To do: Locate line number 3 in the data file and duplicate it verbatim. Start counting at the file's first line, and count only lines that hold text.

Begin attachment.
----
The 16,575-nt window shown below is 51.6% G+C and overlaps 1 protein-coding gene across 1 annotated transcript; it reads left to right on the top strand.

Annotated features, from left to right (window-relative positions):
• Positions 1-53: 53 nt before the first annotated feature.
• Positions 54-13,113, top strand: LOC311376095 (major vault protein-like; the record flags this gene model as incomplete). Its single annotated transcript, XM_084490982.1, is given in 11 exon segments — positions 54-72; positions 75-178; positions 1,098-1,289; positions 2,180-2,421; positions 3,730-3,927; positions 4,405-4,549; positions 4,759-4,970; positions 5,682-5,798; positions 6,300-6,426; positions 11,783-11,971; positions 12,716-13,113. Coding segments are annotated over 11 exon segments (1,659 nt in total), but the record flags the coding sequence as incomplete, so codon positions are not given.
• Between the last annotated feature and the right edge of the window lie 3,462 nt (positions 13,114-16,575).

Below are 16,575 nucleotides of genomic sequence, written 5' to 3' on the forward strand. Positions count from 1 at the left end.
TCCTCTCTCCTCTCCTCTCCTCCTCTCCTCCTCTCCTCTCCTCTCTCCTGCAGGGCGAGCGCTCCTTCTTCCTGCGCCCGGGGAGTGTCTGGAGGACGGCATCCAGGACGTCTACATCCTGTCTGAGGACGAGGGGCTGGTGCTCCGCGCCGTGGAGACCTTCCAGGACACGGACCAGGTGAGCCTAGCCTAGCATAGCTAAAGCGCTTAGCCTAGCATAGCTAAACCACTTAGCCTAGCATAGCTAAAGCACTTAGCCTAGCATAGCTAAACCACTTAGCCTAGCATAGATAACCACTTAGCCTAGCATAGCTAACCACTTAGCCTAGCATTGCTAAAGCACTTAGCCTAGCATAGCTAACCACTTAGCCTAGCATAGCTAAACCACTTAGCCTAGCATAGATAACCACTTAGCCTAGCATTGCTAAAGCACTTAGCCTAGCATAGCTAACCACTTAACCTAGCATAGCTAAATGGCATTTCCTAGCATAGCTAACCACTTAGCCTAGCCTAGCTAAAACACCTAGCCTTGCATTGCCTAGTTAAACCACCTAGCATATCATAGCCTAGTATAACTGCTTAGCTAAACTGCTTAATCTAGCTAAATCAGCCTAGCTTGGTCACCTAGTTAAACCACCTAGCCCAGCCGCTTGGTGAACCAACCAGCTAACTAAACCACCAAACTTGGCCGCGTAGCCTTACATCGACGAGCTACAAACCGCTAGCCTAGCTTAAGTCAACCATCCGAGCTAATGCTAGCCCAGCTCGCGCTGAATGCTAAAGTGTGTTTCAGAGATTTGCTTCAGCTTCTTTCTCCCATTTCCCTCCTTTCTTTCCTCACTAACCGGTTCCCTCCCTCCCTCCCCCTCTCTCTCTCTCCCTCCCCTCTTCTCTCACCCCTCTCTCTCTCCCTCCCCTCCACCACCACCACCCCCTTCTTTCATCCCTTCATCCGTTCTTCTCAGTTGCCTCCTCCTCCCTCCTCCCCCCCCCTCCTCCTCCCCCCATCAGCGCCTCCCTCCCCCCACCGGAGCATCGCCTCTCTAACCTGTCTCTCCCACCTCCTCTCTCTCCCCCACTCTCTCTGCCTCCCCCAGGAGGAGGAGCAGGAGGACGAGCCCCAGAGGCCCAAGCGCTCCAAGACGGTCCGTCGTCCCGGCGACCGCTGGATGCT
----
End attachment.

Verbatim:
• Positions 1-53: 53 nt before the first annotated feature.